Day 8: The Night Guest
On the eighth day of Christmas, my literary love bought for me…
Fiona McFarlane’s The Night Guest!
Fiona McFarlane’s The Night Guest is a mesmerising debut novel about love, dependence, and the fear that the things you know best can become the things you’re least certain about.
Is this your perfect Christmas gift?
The 2014 Stella Prize judges said of The Night Guest:
This is a remarkable debut novel that recalls the classic Australian TV series Mother and Son in the way it uses humour to soften the reality of dementia. Ruth at 75, widowed when her husband dies suddenly of a heart attack, is living alone in their house on the New South Wales coast when one night she’s woken by noises in the house. What she can hear, she thinks, is a tiger in the living room. This is the beginning of Ruth’s decline, and from that point neither she nor the reader is ever entirely sure of what is real and what is imaginary. The story explores Ruth’s consciousness in an empathetic and imaginative way, showing us how the world looks from inside her mind.
McFarlane takes the long history of the tiger as a literary symbol and uses it in a mercurial way to anchor her story of Ruth’s relationship with Frida, who simply turns up one morning claiming she’s been ‘sent by the government’ to act as Ruth’s carer. The two women’s relationship has its swings and roundabouts, with each needing the other and elements of folie à deux creeping into their increasingly strange connection. Frida turns out to be not what she seems, and in her own way is as ambiguous and potentially deadly as the tiger itself. The themes of exploitation and invasion are subtly woven into the main story of ageing and decline, and McFarlane uses the symbolic and the surreal in ways that linger in the reader’s mind long after the book is closed.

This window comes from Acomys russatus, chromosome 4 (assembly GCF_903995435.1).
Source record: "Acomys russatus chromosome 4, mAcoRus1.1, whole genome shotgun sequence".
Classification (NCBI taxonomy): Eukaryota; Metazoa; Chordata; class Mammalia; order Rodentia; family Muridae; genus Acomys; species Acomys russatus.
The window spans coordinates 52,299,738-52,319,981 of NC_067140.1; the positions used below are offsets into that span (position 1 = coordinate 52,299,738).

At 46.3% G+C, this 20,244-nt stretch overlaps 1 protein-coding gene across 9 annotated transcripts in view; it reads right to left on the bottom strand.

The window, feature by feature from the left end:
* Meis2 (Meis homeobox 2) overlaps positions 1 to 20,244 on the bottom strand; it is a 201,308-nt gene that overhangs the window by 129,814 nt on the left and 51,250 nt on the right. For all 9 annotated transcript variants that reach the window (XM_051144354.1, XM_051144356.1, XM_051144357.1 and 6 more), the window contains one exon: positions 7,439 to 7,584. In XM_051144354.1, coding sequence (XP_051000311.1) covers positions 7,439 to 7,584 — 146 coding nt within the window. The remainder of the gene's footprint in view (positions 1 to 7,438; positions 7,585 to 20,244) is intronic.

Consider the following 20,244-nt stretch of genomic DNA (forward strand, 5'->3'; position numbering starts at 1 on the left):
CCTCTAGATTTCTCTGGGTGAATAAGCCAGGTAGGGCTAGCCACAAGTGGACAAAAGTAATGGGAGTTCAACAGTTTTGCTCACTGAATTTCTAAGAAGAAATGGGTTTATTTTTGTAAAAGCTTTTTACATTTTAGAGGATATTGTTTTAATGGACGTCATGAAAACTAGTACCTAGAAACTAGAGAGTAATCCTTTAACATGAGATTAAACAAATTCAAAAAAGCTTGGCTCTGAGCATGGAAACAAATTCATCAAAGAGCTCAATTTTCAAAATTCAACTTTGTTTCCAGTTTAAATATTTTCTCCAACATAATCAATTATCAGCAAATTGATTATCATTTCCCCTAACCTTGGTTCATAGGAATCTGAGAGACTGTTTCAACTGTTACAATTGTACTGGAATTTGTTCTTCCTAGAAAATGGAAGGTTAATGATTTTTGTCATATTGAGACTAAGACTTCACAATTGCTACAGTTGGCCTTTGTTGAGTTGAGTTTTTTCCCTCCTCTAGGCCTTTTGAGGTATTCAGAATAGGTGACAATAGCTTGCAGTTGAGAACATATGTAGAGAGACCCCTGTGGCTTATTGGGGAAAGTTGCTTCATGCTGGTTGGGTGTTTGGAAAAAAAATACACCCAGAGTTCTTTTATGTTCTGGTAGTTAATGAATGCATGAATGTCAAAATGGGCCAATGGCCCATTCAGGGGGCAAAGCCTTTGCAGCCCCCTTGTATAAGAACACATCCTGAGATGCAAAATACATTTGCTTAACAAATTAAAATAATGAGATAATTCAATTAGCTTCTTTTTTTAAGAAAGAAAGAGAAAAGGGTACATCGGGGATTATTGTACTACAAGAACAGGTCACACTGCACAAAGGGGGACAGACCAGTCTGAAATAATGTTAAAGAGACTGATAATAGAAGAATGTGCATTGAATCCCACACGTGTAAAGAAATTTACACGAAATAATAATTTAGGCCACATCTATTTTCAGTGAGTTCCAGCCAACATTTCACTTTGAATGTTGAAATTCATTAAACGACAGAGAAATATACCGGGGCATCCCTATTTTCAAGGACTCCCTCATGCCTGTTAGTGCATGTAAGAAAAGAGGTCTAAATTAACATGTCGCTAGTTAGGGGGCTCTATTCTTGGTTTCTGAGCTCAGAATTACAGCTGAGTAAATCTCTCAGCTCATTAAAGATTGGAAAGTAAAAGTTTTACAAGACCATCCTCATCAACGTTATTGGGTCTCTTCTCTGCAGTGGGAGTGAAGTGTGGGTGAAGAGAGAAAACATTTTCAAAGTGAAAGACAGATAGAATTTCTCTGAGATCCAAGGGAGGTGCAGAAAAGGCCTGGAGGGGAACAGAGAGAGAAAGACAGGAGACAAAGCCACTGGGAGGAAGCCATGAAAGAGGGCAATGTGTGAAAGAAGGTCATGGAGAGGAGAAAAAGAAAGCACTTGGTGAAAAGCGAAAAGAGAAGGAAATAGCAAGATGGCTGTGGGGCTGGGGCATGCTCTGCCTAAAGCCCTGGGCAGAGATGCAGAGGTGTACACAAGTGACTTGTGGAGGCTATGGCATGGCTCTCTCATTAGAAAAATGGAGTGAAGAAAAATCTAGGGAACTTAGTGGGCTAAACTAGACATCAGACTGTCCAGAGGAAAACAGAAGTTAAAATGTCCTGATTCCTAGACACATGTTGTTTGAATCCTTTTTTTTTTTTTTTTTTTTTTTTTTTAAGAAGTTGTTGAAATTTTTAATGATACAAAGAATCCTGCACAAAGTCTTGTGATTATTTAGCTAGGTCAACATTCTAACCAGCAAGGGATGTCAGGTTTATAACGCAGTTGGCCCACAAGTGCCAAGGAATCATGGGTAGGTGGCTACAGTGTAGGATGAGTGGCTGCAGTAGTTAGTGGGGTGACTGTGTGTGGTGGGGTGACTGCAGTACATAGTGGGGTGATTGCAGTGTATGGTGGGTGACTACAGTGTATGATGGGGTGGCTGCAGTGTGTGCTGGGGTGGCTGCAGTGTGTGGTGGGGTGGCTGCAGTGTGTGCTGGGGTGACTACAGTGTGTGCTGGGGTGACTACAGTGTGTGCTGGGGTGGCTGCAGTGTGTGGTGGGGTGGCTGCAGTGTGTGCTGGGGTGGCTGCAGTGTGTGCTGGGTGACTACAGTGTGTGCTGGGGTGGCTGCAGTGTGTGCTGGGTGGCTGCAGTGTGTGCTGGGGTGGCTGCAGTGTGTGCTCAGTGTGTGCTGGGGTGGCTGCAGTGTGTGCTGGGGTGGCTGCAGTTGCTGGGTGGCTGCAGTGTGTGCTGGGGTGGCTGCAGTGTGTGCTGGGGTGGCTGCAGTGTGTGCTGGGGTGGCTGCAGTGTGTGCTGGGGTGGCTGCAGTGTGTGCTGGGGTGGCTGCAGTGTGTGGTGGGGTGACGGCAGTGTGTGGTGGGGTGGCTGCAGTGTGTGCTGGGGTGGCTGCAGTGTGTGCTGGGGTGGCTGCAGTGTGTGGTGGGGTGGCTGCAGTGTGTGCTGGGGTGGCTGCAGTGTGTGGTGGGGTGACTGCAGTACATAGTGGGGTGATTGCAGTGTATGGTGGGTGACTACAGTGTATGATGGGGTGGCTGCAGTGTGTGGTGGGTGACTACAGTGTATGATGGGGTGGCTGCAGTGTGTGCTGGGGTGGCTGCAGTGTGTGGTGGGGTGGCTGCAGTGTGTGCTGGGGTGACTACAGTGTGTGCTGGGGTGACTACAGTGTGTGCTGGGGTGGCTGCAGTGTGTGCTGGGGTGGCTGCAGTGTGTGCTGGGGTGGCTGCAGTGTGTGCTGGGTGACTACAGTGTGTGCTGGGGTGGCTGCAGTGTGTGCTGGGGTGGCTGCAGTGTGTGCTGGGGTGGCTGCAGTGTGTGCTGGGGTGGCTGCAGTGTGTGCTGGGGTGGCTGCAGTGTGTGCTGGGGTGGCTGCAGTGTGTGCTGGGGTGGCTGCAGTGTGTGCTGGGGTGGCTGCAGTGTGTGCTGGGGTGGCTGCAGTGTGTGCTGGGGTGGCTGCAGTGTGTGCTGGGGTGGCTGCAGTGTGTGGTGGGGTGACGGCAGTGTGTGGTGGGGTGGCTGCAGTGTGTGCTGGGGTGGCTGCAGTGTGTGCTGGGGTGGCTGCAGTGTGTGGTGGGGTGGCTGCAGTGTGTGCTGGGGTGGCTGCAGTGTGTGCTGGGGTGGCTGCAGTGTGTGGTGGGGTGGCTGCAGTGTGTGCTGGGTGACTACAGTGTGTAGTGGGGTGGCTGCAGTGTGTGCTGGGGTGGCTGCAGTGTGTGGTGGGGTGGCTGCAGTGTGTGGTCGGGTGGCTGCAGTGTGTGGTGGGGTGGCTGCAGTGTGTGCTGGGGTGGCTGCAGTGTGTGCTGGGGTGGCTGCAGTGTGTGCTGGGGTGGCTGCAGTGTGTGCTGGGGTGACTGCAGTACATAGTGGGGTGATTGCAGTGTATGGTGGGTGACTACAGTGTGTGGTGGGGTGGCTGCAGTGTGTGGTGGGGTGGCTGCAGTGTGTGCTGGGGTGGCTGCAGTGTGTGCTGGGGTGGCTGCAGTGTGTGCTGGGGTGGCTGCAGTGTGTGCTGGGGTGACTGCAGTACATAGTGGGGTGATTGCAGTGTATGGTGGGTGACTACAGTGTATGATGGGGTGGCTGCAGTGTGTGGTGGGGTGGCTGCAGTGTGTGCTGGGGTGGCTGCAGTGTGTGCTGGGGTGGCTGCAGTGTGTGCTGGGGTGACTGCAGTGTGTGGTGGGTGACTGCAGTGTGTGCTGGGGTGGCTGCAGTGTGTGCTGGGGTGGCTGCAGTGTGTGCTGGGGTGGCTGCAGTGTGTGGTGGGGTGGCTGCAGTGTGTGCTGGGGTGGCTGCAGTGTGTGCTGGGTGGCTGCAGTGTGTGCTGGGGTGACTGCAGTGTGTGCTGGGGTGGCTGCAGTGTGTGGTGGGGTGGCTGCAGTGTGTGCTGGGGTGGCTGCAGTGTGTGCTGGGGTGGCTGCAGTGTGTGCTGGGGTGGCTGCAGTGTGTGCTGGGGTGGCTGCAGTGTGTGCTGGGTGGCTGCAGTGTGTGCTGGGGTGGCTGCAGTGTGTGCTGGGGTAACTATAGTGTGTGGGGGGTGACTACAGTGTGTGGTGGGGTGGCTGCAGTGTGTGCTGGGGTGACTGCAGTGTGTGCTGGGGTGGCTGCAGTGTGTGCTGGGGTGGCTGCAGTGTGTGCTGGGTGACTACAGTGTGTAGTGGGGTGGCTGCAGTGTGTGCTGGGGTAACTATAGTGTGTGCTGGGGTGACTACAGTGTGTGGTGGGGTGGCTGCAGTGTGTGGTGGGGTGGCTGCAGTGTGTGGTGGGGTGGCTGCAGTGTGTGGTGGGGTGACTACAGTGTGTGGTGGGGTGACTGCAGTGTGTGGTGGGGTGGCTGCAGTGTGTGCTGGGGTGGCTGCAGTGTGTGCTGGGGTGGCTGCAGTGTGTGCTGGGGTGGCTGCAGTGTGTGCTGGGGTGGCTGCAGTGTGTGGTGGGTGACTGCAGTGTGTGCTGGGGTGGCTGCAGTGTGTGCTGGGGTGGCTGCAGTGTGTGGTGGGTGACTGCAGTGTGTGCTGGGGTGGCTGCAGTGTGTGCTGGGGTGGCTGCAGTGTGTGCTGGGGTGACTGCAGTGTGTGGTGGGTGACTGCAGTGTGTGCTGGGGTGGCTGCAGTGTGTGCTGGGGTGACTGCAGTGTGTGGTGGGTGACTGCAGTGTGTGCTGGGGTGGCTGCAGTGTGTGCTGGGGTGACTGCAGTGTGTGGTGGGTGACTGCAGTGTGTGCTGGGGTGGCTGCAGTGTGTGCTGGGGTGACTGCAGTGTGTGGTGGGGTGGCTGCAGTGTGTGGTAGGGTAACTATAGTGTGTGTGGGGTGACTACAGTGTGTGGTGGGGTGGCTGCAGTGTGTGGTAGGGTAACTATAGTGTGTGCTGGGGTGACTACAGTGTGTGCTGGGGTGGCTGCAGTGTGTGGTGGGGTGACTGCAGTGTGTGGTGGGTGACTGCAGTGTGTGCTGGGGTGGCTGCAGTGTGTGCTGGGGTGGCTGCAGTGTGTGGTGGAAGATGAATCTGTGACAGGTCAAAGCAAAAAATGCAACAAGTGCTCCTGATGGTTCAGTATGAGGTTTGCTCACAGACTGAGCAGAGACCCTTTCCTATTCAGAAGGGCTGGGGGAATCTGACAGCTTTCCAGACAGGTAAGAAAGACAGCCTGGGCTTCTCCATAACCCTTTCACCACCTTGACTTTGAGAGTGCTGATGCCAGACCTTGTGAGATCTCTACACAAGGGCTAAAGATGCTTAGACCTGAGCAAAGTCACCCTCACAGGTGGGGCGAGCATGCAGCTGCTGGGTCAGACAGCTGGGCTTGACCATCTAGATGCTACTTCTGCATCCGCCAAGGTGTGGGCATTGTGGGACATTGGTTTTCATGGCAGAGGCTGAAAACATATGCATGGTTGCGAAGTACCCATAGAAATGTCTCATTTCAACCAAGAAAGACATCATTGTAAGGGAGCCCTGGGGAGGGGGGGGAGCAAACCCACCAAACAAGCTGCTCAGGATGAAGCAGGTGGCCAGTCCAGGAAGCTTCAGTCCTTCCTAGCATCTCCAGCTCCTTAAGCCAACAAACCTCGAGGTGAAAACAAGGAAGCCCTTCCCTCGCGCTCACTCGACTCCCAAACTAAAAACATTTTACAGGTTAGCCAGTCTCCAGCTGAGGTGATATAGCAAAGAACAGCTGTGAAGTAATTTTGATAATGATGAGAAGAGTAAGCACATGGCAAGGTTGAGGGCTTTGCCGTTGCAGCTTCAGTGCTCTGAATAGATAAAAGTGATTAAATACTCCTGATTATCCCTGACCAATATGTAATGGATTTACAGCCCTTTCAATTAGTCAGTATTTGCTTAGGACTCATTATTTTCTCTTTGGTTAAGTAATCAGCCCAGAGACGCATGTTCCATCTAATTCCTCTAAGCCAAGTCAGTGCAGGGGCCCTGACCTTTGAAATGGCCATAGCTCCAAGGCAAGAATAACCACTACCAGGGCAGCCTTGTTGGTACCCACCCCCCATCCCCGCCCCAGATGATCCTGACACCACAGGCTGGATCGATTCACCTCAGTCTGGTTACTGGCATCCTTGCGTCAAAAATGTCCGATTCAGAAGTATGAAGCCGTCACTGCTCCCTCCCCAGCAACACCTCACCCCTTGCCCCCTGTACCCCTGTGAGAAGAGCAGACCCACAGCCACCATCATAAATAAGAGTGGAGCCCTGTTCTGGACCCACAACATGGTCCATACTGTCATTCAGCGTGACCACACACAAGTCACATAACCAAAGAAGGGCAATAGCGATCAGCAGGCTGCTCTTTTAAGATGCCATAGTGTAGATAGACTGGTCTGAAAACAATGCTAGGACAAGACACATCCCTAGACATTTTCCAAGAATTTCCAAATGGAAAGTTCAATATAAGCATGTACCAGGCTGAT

Links and Media
- Read a Q&A with Fiona on the Wheeler Centre’s website.
- Read an interview between Fiona and Marc McEvoy in the Sydney Morning Herald.
- Read Justine Jordan’s review for the Guardian.
- Read Lucy Sussex’s review for the Sydney Review of Books.
- Read Catherine Taylor’s review for the Telegraph.
Fiona’s recommendations: The best books by women she read in 2014
Madness: A Memoir by Kate Richards (Penguin)
‘Richards’ account of her experiences with acute psychosis and depression is so illuminating not only because she’s both a wonderful writer and a doctor, but because her sensibility is so generous and precise. I love the intelligent kindness of this book.’
Only the Animals by Ceridwen Dovey (Penguin)
‘The short stories of Only the Animals are each incredible acts of imagination, intelligence, compassion and courage, such generous but also clear-eyed interrogations of what it means to be human, how strange that is, how ludicrous and dangerous and complex and at the same time how tender, and all the symbolic and literal ways we’ve entangled non-humans in our persistent humanness. They’re also frequently very, very funny.’
Memorial by Alice Oswald (Faber and Faber)
‘Oswald is one of my favourite living poets, and Memorial is the extraordinary description of every death in the Iliad. It’s beautiful, devastating and timely, but what impresses me most of all is the way Oswald works such intimate magic within an epic tradition.’